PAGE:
Thursday, January 31, 2013

Thursday Books: Sweet Thursday (Penguin Classics) by John Steinbeck

In Monterey, on the California coast, Sweet Thursday is what they call the day after Lousy Wednesday, which is one of those days that are just naturally bad. Returning to the scene of Cannery Row--the weedy lots and junk heaps and flophouses of Monterey, John Steinbeck once more brings to life the denizens of a netherworld of laughter and tears-from Fauna, new headmistress of the local brothel, to Hazel, a bum whose mother must have wanted a daughter.

Reading level: Ages 18 and up
Paperback: 288 pages
Publisher: Penguin Classics; Revised edition (July 29, 2008)
Language: English
ISBN-10: 0143039474
ISBN-13: 978-0143039471

Wednesday, January 30, 2013

WSJ Wednesday - Changes in Higher Education

I found a fascinating article in the Friday, January 25, 2013 edition of The Wall Street Journal. My one big regret is never getting my college degree. Though a book I read on the current job market said experience trumps college degrees any day (unless you're talking Ivy League), during my job search, I've discovered even clerical and administrative jobs have a college degree listed as a preference or requirement.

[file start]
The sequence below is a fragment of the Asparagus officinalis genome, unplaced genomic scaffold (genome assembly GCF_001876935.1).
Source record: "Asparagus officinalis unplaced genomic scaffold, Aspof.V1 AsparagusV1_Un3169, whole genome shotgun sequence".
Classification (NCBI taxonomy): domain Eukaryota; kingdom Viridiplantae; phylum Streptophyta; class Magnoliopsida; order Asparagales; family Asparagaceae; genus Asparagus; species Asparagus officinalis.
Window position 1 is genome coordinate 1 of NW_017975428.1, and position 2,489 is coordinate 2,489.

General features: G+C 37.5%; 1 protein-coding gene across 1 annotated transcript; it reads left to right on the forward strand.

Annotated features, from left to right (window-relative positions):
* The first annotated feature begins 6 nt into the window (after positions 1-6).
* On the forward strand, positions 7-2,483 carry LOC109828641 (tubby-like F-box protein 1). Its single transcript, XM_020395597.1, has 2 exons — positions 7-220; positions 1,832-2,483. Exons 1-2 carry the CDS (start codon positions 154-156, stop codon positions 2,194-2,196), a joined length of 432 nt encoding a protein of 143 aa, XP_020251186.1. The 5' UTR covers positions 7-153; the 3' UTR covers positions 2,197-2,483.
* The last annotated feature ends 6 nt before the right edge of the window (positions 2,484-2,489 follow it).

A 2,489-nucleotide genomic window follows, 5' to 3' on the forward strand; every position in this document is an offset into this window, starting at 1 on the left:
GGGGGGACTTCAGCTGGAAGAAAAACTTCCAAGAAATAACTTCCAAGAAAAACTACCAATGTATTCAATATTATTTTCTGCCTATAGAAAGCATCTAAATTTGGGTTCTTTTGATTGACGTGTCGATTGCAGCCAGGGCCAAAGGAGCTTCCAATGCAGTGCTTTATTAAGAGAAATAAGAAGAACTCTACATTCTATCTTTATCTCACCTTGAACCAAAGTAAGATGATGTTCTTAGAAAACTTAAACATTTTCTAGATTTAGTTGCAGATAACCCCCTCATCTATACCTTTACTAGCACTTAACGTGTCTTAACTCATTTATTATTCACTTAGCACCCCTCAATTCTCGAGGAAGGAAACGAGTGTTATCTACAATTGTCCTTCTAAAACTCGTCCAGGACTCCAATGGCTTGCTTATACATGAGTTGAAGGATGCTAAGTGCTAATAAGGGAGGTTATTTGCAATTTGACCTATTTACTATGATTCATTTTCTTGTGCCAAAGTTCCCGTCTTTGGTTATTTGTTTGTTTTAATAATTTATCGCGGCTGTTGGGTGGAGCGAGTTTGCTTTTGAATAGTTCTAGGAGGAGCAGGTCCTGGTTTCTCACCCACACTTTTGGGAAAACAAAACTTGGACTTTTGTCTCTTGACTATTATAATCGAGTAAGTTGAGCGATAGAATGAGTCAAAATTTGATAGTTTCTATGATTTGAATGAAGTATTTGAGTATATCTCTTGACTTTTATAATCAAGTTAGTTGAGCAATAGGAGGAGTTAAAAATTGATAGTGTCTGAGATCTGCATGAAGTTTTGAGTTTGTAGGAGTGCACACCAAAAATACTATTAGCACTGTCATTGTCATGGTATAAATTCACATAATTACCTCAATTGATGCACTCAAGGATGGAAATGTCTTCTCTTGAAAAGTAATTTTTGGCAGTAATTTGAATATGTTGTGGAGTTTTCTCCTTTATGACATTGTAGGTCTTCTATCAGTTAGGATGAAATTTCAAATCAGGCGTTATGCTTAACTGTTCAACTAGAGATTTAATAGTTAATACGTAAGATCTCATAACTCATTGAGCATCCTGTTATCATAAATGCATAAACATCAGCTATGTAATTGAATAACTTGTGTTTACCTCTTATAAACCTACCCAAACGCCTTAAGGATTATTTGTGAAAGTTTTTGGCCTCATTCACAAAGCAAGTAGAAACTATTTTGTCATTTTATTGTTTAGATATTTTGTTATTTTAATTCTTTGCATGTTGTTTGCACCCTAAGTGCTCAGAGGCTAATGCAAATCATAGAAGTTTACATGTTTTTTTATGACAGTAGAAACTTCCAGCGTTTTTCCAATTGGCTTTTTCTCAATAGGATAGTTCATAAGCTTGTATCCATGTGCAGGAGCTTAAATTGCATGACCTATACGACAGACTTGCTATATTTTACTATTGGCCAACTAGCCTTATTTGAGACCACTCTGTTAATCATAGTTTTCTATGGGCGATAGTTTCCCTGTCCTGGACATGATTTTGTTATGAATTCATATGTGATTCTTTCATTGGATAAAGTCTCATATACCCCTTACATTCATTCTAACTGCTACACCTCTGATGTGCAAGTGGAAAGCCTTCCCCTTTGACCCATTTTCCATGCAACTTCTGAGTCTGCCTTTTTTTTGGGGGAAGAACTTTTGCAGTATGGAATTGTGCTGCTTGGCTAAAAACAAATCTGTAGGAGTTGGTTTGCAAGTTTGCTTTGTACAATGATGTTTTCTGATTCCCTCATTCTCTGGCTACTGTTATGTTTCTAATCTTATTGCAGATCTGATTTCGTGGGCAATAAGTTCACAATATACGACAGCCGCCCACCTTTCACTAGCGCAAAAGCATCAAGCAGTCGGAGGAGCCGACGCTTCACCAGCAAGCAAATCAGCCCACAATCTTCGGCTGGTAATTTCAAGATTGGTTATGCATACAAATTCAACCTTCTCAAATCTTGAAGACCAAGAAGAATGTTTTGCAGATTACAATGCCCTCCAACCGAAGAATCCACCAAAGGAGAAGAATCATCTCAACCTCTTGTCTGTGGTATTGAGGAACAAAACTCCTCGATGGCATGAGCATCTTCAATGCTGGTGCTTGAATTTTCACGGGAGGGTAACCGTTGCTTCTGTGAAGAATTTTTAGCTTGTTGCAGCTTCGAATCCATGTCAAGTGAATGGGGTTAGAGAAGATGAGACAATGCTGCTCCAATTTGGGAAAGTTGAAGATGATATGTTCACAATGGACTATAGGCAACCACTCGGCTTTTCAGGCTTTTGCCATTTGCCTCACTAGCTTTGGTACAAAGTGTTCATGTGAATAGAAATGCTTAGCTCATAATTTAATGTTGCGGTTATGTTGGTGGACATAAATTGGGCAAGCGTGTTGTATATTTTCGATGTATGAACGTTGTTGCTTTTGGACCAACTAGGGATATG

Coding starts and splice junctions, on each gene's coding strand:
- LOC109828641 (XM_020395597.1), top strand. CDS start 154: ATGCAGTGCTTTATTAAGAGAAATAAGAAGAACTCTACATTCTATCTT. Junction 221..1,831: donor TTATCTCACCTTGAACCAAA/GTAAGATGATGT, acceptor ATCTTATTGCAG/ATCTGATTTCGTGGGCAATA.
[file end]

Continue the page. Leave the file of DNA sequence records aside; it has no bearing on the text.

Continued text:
According to "College Degree, No Class Time Required" by Caroline Porter, the University of  Wisconsin is offering a Bachelor's to students who take online competency tests about what they know. Like the man featured in Porter's article, I have several credits toward my degree. But as my family and responsibilities grew, time to dedicate to my education dwindled. After more than 20 years in business, it wouldn't surprise me if I could pass some of these competency tests and make obtaining my degree easier, and perhaps, cheaper.

The University of Wisconsin plans to launch the program this fall. Prices haven't been set for their Flexible Option program, but university officials say it should be "significantly less expensive." The goal of the program is to strengthen the state's workforce; it's not to dumb down education and just make it easy to get your degree.

If a program like this came to Massachusetts, I would sign up right away. I'm tired of not having my degree. I don't want it holding me back. It would even be helpful to me in my writing, so there's really no reason not to do it, unless it was cost prohibitive, which doesn't seem to be the case.

What do you think of this idea? Would you try to earn your degree this way if it was available in your state?

Tuesday, January 29, 2013

A Christmas Kindness Giveaway Winner

Congratulations goes out to Dorothy T. She won a copy of A Christmas Kindness by C. C. Gevry. Thanks to all who participated. Look for a new giveaway coming on Friday.

Dark Days Ahead at Downton Abbey

I've watched Sunday night's episode of Downton Abbey three times and I still can't make it through without crying. Tragedy has befallen the Crawleys, and I daresay, it will be a long healing process for the entire household--upstairs and downstairs.

Without giving too much away, I must admit the direction they are taking Lord Grantham's character isn't appealing to me. His pig-headed ways have endangered the future of Downton and played a role in the most recent tragedy. He is trying to hold onto a world that is slowing slipping away, but he won't admit it. He is the master of the house and he expects the women to obey him and support his decisions.